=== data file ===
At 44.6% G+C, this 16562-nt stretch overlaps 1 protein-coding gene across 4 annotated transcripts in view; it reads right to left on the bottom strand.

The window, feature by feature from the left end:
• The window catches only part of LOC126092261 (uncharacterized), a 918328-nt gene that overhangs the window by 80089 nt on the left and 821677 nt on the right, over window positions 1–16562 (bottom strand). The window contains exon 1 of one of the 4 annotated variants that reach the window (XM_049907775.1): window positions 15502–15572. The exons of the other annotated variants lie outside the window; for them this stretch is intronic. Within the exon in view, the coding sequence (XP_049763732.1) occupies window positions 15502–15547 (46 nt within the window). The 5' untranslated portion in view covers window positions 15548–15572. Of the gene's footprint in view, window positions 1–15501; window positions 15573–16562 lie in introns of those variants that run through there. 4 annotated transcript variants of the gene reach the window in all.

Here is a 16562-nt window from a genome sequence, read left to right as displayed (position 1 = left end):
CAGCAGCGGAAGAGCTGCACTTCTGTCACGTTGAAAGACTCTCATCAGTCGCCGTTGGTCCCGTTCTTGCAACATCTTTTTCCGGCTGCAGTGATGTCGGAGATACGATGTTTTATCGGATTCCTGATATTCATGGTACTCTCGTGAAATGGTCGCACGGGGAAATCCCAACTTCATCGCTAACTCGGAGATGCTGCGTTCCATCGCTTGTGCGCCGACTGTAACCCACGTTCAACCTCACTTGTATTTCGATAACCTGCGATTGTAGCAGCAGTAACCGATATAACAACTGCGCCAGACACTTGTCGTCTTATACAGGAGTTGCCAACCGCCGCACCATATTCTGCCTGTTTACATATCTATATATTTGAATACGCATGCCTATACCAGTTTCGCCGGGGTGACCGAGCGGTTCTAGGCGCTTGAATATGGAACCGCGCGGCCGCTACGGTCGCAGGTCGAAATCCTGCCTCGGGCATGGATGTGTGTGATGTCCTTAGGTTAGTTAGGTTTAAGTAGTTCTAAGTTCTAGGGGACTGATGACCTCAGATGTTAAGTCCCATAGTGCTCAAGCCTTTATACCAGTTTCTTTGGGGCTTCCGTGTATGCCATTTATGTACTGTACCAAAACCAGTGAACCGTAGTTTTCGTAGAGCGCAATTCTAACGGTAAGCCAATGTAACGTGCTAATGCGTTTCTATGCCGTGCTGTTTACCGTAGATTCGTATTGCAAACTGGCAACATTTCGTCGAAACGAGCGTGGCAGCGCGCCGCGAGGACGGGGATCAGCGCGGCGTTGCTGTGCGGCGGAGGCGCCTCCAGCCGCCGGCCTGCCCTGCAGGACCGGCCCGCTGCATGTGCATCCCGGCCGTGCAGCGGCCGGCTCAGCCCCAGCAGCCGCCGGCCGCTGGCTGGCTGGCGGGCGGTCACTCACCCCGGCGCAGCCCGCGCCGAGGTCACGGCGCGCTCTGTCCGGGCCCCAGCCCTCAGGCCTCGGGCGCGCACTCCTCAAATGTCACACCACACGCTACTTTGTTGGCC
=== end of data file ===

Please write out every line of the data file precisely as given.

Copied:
At 44.6% G+C, this 16562-nt stretch overlaps 1 protein-coding gene across 4 annotated transcripts in view; it reads right to left on the bottom strand.

The window, feature by feature from the left end:
• The window catches only part of LOC126092261 (uncharacterized), a 918328-nt gene that overhangs the window by 80089 nt on the left and 821677 nt on the right, over window positions 1–16562 (bottom strand). The window contains exon 1 of one of the 4 annotated variants that reach the window (XM_049907775.1): window positions 15502–15572. The exons of the other annotated variants lie outside the window; for them this stretch is intronic. Within the exon in view, the coding sequence (XP_049763732.1) occupies window positions 15502–15547 (46 nt within the window). The 5' untranslated portion in view covers window positions 15548–15572. Of the gene's footprint in view, window positions 1–15501; window positions 15573–16562 lie in introns of those variants that run through there. 4 annotated transcript variants of the gene reach the window in all.

Here is a 16562-nt window from a genome sequence, read left to right as displayed (position 1 = left end):
CAGCAGCGGAAGAGCTGCACTTCTGTCACGTTGAAAGACTCTCATCAGTCGCCGTTGGTCCCGTTCTTGCAACATCTTTTTCCGGCTGCAGTGATGTCGGAGATACGATGTTTTATCGGATTCCTGATATTCATGGTACTCTCGTGAAATGGTCGCACGGGGAAATCCCAACTTCATCGCTAACTCGGAGATGCTGCGTTCCATCGCTTGTGCGCCGACTGTAACCCACGTTCAACCTCACTTGTATTTCGATAACCTGCGATTGTAGCAGCAGTAACCGATATAACAACTGCGCCAGACACTTGTCGTCTTATACAGGAGTTGCCAACCGCCGCACCATATTCTGCCTGTTTACATATCTATATATTTGAATACGCATGCCTATACCAGTTTCGCCGGGGTGACCGAGCGGTTCTAGGCGCTTGAATATGGAACCGCGCGGCCGCTACGGTCGCAGGTCGAAATCCTGCCTCGGGCATGGATGTGTGTGATGTCCTTAGGTTAGTTAGGTTTAAGTAGTTCTAAGTTCTAGGGGACTGATGACCTCAGATGTTAAGTCCCATAGTGCTCAAGCCTTTATACCAGTTTCTTTGGGGCTTCCGTGTATGCCATTTATGTACTGTACCAAAACCAGTGAACCGTAGTTTTCGTAGAGCGCAATTCTAACGGTAAGCCAATGTAACGTGCTAATGCGTTTCTATGCCGTGCTGTTTACCGTAGATTCGTATTGCAAACTGGCAACATTTCGTCGAAACGAGCGTGGCAGCGCGCCGCGAGGACGGGGATCAGCGCGGCGTTGCTGTGCGGCGGAGGCGCCTCCAGCCGCCGGCCTGCCCTGCAGGACCGGCCCGCTGCATGTGCATCCCGGCCGTGCAGCGGCCGGCTCAGCCCCAGCAGCCGCCGGCCGCTGGCTGGCTGGCGGGCGGTCACTCACCCCGGCGCAGCCCGCGCCGAGGTCACGGCGCGCTCTGTCCGGGCCCCAGCCCTCAGGCCTCGGGCGCGCACTCCTCAAATGTCACACCACACGCTACTTTGTTGGCC